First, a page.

And, if you think about it, that's what we should be thinking about in the Slow-go, No-go, and Go-go years. Family and health first. All these other stuffs irrelevant. I've been saying it for a long time and getting a lot of blowbacks. If you won the game, why are you still playing? If you have it, would more money change your life? Can you just put it on a contractual path and, as the bad TV commercial says, "Set it and forget it"? Maybe that makes sense to you.
I want to pound into your head the eventual cognitive decline of that incredible brain that you have. That brain that has built this net worth that you've created, that brain that has gone from probably lower middle class or lower class to where you are now. That brain that got you through college or got you through a trade, or got you through a business idea that you've built and scraped and taken risks. That brain that has brought you here, that brain that's letting you listen to this with an open mind, knowing that eventually, that engine's not going to be firing on all cylinders.
Transfer of Risk Products
Annuities are transfer of risk products. They solve for four things, Principal Protection, Income for Life, Legacy, and Long-Term Care (PILL). If you don't need to solve those contractually, you don't need an annuity. But in the Slow-go and No-go years, the PILL acronym makes sense. You're either going to protect the principal and turn it on and just lock and load, get that guaranteed interest rate. Or you're going to get a lifetime income stream for either you or you and your spouse as long as you're breathing, even if you're on a ventilator. And if one of you dies, the income stream continues uninterrupted and unchanged. And we can structure that policy so that 100% of any unused money goes to the list of beneficiaries in full. And the evil annuity company never keeps a penny, even though they're contractually obligated to pay as long as you're breathing. Those are cognitive strategies. Another cognitive strategy would be if you can't qualify for life insurance but buy a fixed annuity with a built-in contractual death benefit that's a guaranteed issue product. Meaning you don't have to go through any medical underwriting. That's a cognitive strategy. Protecting the principle and Long-Term Care is a cognitive strategy, but Lifetime Income is the ultimate cognitive strategy.
Chapter two is an interesting time period. With 11,000 baby boomers hitting age 65 every day, chapter two of your life is managing your retirement and the assets you have grown. You are managing your lifestyle and skating to where the puck will be. Wayne Gretzky always says, "Don't skate behind the puck. Skate where the puck's going to be." What that means in English to people that don't know hockey, prepare for the future. Prepare for the eventualities of your cognitive decline. I hate to be Mr. Non-motivation, Mr. Anti-Tony Robbins, but we all know that if you live long enough, it will happen. If you know that, and I'm sitting here reminding you very gently, let's plan for it. Let's plan for future income.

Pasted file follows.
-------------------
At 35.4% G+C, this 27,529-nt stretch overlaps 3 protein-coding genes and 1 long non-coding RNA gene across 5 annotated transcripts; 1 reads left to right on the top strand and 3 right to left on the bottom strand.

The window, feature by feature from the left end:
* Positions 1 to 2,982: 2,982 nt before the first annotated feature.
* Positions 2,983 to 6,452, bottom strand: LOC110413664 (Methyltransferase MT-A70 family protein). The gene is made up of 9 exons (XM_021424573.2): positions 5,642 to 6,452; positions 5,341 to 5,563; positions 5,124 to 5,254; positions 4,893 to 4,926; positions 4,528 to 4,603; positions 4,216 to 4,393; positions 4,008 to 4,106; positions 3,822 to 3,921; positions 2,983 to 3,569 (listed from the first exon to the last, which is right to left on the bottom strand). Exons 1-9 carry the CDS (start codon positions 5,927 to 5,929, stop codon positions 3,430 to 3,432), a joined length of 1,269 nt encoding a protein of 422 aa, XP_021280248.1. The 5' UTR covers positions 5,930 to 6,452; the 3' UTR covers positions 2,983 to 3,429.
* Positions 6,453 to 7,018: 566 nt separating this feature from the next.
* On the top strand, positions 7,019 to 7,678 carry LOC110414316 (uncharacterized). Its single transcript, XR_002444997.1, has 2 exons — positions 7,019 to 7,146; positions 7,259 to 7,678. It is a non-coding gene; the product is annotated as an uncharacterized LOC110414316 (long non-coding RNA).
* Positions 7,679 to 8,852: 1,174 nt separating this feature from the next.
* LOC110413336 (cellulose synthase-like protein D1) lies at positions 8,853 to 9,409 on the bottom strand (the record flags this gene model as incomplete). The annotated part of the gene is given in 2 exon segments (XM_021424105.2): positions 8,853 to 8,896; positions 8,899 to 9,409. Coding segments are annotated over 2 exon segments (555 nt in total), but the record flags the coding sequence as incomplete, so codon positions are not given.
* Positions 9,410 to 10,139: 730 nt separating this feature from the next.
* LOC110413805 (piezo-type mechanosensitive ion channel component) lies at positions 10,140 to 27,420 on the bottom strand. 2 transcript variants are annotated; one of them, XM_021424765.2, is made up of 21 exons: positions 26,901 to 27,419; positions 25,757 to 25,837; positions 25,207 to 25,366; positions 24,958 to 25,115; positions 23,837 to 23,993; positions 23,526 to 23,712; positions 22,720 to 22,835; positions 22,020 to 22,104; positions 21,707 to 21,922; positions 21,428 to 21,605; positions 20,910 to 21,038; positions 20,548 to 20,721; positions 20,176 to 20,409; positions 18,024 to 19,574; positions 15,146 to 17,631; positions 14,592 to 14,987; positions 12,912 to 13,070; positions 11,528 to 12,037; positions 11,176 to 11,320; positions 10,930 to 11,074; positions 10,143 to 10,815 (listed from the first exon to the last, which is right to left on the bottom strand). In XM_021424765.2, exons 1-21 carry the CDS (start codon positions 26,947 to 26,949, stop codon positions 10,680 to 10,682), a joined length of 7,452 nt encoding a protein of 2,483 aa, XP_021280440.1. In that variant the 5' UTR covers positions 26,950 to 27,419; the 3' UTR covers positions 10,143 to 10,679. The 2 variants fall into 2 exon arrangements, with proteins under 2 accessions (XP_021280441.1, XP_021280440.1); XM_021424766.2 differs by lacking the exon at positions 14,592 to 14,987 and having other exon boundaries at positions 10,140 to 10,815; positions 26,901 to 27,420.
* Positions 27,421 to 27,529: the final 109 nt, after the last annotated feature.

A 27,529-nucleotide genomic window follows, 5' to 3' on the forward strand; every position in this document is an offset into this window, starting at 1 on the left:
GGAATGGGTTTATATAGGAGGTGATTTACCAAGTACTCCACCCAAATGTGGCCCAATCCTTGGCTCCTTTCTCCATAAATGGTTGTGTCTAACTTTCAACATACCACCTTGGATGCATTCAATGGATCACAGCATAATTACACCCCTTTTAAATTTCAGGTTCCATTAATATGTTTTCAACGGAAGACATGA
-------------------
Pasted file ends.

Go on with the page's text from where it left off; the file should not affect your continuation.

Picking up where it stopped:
I'll leave you with this story; you don't have to implement it now. I was on a phone call the other day, and the gentleman said, "Stan, as long as I'm hitting on all cylinders, I can handle it." And I'm like, "Fine. Fine." And he was against taking money out of the markets and moving them to boring and contractual annuities and the fear of missing out and all that stuff.
I said, "Well then, put in your trust that upon your demise, a lifetime income annuity needs to be purchased for your spouse to solve for a specific income amount." You can do it like that, and you can do it based on you dying. But what I want you to think about is, what if you're drooling and haven't died yet? I mean, that's tough, but what if! We all know somebody that was hitting on all cylinders that either had a stroke or an accident or a fall, hit their head or something, and all of a sudden, it's game over. They can't make those decisions anymore. Having been doing this for three decades, this is my comment to you, my encouragement to you, me leaning into you, me professionally nudging you. I've been to the rodeo and seen some horror stories. I'm begging you not to have the horror story. I beg you to consider and connect with us to have that discussion. Let's have the discussion about your cognitive decline. I have thousands of clients with a cognitive decline strategy in place. Whether it's immediate or down the road. That sounds morbid. That sounds like I'm the grim reaper of annuity truth, maybe. But I'm a pessimistic realist, is what I am. I'm a glass half full, but I know that the glass could fall and break, right?
I hope this helped. I hope this helped smack you a little bit, hitting you with a two-by-four in the forehead to say, "Wake up!" And stop putting things off, saying, "Yeah, it's going to happen, but I'll get to it later." No, get to it now. Get to the cognitive decline strategies now. If you don't do it for yourself, do it for your spouse, significant other, or family. Do it for them. They'll thank you for it if you have that in place.
Never forget to live in reality, not the dream, with annuities and contractual guarantees! You can use our calculators, get all six of my books for free, and most importantly book a call with me so we can discuss what works best for your specific situation.